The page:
I will make this point many times in my essays, I do not relay on microprocessors. Even in times of peace and industrialization, I have had processors fail on me too many times. I would never rely on them in a survivalist situation (inverters etc). All my circuits are hard wire by relay controlled (solenoid) or industrial diodes. This hard wired circuit can be repaired and replaced. LED lighting, that is a weak diode (Semiconductor; one direction current), is manufactured by use of crystals and alloys, elements yet prone to heat stress.
The only real advantage LED’s have to a incandescent light is the efficiency of creating more photons for each watt.
The destructive short lived life of any LED is thermal decomposition. This is why I beefed up with industrial duty diodes for my simple charging circuits then cooled them with small enclosure fans. Thermal heat cycles applied to Gallium Arsenide and related alloys in microscopic layers (LED III-V semiconductors) or organic OLEDs will break down. Also, most household current, that is alternating current, will need a small inverter (Rectifier) to deliver direct current to the substrates to produce light. These rectifier also create heat and will cycle to failure by thermal decomposition. The only real advantage LED’s have to a incandescent light is the efficiency of creating more photons for each watt. Less heat for each watt in power conservation. Yet, Gallium Arsenide, like the inverter to power it, will break down by thermal decomposition in time just like an incandescent filament. In a survival situation, power conservation for electric storage is a focal point, but longevity is critical for the device you will power. My cooling fans cost my circuits power but longevity (cycles to failure) is my objective. Keep in mind, for a capitalistic economic system, most products are designed to fail so the home consumer will be forced to purchase a new product. SurvalDuty will focus on industrial duty LED’s in a survivalist situation. Industrial duty products are designed handle more cycles of thermal decomposition for industry. Oh, and the rated hours posted on home residential LED light bulbs is fictional. Every LED light I have purchased rated to last for years, like 50,000+ hours, lasted as long or slightly longer than a incandescent. Technically the crystals and alloys will last that long, but not the micro thin LED substrates, the AC/DC Rectifier (driver) or the construction of the bulb itself. Meaning the heat sinks are poorly designed: again, marketed to fail.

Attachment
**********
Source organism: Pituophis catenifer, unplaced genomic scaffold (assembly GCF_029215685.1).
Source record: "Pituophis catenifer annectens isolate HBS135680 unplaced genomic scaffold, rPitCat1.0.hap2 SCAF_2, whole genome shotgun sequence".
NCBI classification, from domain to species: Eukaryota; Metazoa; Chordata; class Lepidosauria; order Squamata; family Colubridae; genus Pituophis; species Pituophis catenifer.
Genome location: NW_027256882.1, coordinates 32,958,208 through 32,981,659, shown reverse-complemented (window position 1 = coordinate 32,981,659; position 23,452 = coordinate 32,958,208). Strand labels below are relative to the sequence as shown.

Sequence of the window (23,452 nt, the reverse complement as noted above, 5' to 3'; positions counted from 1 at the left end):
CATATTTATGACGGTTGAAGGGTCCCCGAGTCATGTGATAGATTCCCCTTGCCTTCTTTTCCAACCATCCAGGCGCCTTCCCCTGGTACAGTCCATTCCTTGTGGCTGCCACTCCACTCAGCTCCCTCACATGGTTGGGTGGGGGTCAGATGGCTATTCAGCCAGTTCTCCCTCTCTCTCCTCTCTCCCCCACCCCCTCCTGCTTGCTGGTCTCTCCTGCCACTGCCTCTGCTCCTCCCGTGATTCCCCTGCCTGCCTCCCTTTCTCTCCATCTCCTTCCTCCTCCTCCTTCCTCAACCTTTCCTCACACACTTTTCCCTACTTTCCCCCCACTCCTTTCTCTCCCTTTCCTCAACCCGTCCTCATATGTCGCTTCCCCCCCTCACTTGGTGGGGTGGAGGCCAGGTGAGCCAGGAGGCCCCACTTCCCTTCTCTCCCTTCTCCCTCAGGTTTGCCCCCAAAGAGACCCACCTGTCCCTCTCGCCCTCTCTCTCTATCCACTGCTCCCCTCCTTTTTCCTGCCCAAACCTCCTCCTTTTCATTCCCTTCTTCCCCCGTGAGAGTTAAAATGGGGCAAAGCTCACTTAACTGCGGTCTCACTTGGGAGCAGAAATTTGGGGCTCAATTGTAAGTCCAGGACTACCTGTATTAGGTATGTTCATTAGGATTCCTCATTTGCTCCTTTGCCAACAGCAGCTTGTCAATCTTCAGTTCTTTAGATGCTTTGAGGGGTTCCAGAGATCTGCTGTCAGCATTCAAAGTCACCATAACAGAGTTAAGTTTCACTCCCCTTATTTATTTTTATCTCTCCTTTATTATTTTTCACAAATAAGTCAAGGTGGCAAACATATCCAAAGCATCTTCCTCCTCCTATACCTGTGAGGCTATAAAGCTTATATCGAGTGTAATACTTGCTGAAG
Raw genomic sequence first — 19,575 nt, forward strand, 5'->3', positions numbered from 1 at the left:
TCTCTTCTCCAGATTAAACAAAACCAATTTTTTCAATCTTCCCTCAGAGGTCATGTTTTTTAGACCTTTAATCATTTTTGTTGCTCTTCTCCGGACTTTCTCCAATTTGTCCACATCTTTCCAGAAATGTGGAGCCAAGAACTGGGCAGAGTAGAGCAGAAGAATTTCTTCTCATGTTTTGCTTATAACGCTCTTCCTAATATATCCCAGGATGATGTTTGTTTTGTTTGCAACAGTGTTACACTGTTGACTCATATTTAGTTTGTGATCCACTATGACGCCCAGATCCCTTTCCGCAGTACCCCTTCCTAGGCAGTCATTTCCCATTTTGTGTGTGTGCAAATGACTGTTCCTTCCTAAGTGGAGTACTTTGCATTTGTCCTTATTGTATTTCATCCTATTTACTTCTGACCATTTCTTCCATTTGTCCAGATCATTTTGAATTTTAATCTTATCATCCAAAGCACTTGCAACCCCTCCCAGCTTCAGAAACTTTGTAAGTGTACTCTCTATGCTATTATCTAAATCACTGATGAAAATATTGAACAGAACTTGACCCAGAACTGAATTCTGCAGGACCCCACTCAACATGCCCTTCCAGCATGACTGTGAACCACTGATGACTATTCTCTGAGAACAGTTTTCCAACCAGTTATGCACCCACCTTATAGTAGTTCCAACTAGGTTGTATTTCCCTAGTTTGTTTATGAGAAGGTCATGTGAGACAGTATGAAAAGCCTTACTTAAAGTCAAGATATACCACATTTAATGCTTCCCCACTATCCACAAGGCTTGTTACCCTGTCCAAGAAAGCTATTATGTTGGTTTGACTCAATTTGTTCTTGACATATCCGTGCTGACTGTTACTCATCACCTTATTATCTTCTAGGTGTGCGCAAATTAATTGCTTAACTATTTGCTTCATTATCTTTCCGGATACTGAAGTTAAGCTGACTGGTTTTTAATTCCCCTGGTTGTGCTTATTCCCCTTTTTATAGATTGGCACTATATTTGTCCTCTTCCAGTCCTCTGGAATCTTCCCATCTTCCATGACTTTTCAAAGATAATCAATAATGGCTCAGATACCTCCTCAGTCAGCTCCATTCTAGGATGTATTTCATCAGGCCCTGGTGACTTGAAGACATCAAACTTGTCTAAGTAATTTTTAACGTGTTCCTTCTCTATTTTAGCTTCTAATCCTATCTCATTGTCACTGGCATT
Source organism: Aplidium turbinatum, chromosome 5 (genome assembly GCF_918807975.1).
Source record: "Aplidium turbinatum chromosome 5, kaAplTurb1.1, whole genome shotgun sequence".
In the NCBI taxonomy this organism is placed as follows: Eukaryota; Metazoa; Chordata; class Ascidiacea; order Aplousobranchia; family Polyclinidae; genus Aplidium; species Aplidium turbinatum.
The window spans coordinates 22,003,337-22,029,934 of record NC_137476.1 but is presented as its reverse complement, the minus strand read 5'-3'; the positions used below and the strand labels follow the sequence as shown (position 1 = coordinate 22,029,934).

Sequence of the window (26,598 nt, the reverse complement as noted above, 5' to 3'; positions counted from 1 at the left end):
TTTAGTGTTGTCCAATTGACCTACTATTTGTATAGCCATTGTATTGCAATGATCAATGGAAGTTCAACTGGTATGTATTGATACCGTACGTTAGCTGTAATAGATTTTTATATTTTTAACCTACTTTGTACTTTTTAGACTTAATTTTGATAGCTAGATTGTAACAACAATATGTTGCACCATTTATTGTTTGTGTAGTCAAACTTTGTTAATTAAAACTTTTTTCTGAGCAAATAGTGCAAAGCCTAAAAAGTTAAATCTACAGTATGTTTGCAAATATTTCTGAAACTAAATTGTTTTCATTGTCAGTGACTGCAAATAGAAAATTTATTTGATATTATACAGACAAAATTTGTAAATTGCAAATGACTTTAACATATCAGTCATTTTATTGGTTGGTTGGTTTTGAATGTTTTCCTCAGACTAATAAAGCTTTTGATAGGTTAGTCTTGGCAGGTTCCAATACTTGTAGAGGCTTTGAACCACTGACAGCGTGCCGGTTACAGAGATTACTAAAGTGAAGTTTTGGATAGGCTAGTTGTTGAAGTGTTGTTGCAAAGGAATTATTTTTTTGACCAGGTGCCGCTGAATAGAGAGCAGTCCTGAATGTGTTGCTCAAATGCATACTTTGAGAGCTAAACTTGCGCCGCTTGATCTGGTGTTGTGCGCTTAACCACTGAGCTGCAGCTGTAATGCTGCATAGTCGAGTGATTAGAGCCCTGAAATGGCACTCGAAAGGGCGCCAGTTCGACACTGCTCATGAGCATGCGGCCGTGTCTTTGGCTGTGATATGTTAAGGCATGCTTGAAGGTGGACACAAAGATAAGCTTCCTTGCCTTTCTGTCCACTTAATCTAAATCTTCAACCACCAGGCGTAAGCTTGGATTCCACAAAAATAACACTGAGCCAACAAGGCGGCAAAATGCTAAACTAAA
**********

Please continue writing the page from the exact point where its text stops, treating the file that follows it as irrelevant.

Electric power relies more on appliances that have shore life cycles.
Having power storage (batteries) and electric production (solar panels/wind), in a survivalist situation, I would want power appliances such as: Light, water pumps, fans and 12v refrigerator/freezers. All DC power. Heat is the most productive source of power. The energy is found abundantly the environment by sunlight and hard and soft wood. Great for warming, cooking and manufacturing metals, ceramics, and so on (I will cover these topics in later posts). Yet electric power relies more on appliances that have shore life cycles. Having light in the winter during short periods of sunlight, will increase productivity and a healthier state of mind. For short term power disruptions, I will cover LED lighting. For long term survival planning, I will cover incandescent lighting. In future essays I will cover how to create new filaments for an incandescent bulb; something we cannot do with LEDs.
I have purchased and tested Chinese manufactured (ES) 12v DC LED’s that have failed. Since I do not test on integrated electronic power supplies, solar power and battery power varies in voltage. A 24v DC LED will handle voltage fluctuations then a straight 12v LED. Even the DC version of LED bulbs have internal drivers. There are other sources of industrial LED that can be found in a survival situation. For example: the modern automobile LED lighting based on a 12v system (without a driver), or HDTV back lighting. HDTV LED and LCD TV’s are equipped with industrial strength LED (SMD) or fluorescent tube backlighting in older models. Voltages vary from 6 to 20v DC internally. A ballast resister would be required yet this will also consume power. Remember, the brighter (lumens) the LED the greater the thermal stress. Better to have many soft low voltage LEDs to brighten a room then one hot, bright LED. In other words, if the DC LED lighting you have does not produce any noticeable heat, this LED will most likely last the rated 50,000+ hours. With survival, the focus is longevity then just efficiency. I will not cover fluorescent lighting for they, like incandescent bulbs, use filaments to excite electrons that generate heat. Incidentally, the old CRT TV’s that were also fluorescent (phosphor) lighting could last for years, 24 hours a day on heavy gauge heater filaments coiled at the cathode end. Too bad the old CRT TV’s are no longer manufactured.
Future chapters I will cover simple hardware circuits (survival circuits), making your own incandescent filaments and power storage.
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